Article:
We think that Kate Spade is one of the most exciting growth stories in retail today. But most people overlook the fact that there is a Y Chromosome element component of Kate Spade. His name is Jack. With less than a dozen stores open thus far, it has justifiably been under the radar. But one thing is unusual about Jack. With so few stores and virtually no critical mass, it is making money.
A store opened up 5 days ago in New Canaan, CT, and has seemingly gotten off to a very good start. A few thoughts...
1. Only 15-20% of the store is merchandise that falls into the 'murse' category. These guys 'get it' that we cannot expect men to buy leather goods to the same extent that women do.
2. The biggest takeaway is how pristine the merchandising approach is. Look at t he first snapshot below. They don't simply unpack boxes and fill the shelves and racks with goods. Rather, they have each item in every size on the rack. No more and no less. Your size is there to try on, and then the item you buy comes from the stock room with the original unit going back to the rack. It simply looks crisp and neat. It's an approach that most brands wish they could execute like this.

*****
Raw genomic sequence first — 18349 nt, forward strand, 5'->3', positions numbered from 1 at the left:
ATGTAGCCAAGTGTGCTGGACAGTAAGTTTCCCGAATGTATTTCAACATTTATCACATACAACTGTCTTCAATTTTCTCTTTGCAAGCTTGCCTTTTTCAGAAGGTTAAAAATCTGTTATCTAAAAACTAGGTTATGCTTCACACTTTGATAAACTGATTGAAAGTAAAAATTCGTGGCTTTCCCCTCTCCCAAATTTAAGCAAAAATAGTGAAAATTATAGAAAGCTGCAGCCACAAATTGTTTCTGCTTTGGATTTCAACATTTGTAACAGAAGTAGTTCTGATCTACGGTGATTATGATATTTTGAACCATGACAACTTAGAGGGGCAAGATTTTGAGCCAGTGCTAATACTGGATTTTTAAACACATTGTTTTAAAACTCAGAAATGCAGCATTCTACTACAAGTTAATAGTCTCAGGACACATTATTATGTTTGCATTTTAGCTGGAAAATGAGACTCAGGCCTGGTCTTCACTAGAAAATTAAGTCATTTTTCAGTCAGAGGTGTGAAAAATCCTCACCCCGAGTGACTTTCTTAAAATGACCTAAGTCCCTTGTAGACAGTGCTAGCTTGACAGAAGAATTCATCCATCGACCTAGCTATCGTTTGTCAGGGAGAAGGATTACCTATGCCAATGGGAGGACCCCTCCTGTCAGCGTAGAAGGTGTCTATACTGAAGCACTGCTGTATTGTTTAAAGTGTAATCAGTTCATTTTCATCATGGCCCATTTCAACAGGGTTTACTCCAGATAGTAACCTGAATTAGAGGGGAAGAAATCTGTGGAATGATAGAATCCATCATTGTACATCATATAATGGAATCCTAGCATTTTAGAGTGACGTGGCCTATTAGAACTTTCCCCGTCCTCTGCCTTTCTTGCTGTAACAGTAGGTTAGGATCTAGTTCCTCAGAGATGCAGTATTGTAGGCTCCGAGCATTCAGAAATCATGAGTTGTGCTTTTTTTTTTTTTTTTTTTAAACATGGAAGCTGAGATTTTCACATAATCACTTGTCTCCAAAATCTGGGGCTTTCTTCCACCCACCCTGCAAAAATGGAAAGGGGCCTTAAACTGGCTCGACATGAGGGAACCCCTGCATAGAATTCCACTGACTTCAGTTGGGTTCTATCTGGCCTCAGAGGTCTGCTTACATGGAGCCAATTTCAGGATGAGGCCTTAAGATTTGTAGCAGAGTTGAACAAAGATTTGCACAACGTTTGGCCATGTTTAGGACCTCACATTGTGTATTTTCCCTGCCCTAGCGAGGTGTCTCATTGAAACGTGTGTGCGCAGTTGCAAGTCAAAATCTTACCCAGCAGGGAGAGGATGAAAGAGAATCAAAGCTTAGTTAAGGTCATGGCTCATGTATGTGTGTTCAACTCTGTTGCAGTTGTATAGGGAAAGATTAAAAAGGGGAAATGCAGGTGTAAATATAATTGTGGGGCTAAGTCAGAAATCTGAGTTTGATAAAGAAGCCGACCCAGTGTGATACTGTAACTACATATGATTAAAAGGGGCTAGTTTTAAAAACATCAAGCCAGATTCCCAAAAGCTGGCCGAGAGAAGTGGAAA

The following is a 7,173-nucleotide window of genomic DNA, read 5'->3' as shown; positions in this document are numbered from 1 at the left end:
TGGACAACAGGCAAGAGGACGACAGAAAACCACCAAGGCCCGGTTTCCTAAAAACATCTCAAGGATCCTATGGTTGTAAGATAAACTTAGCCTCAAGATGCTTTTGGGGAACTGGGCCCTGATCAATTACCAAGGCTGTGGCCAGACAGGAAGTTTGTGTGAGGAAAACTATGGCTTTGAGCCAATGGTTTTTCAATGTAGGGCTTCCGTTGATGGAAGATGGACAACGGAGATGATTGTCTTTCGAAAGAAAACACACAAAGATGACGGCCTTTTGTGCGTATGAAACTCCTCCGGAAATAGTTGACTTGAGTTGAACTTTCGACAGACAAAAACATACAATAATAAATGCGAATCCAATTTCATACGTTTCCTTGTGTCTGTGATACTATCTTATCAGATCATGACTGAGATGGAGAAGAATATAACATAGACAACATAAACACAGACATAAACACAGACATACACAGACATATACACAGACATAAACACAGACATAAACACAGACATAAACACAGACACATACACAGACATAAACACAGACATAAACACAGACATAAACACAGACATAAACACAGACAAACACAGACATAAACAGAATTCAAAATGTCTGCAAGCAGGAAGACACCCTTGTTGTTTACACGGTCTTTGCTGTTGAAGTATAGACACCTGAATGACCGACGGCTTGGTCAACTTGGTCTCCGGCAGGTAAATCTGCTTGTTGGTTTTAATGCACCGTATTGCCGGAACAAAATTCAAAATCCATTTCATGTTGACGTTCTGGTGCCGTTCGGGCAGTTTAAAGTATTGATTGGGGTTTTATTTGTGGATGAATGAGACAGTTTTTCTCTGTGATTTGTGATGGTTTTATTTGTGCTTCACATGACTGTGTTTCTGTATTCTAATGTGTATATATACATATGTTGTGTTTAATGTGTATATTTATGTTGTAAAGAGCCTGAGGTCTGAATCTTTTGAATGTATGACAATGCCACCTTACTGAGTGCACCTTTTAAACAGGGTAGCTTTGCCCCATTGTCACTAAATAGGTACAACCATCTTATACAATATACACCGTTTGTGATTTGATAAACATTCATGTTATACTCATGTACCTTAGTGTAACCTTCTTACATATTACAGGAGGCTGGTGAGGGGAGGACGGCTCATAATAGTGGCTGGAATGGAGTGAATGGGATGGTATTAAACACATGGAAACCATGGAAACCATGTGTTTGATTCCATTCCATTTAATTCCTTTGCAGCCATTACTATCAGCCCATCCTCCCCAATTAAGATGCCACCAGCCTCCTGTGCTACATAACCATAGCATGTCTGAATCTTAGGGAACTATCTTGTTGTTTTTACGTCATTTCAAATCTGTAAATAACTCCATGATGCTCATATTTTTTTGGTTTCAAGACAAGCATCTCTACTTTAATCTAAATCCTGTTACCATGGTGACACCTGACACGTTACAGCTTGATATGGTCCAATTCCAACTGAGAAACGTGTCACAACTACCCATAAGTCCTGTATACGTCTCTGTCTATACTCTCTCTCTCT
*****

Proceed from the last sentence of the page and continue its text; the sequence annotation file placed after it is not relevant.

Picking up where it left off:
3. The best selling item in the store is a $750 'hard fabric' jacket that is a collaboration with hunting brand Barbour. Jack takes the product, slims it down, tweaks the colors, and makes the fabric more fashion forward. It's quite impressive.
4. Great collection of wallets -- all at price points below $100.
5. Most murses are in the $200-$400 range. They're definitely not yet tapping into the upper echelons of price points in leather goods.
We fully realize that this is a) a single anecdotal view as it relates to Jack Spade, and b) minute as it relates to the bigger issues related to investing in FNP today (ie Juicy blowing up). But great retail concepts are rare. This is one of them.
This is about as clean as it gets. Small, medium and large. If you buy it, they get one from the stock room for you.
Slightly distorted (thank you iPhone 5) panoramic view of one side of the store.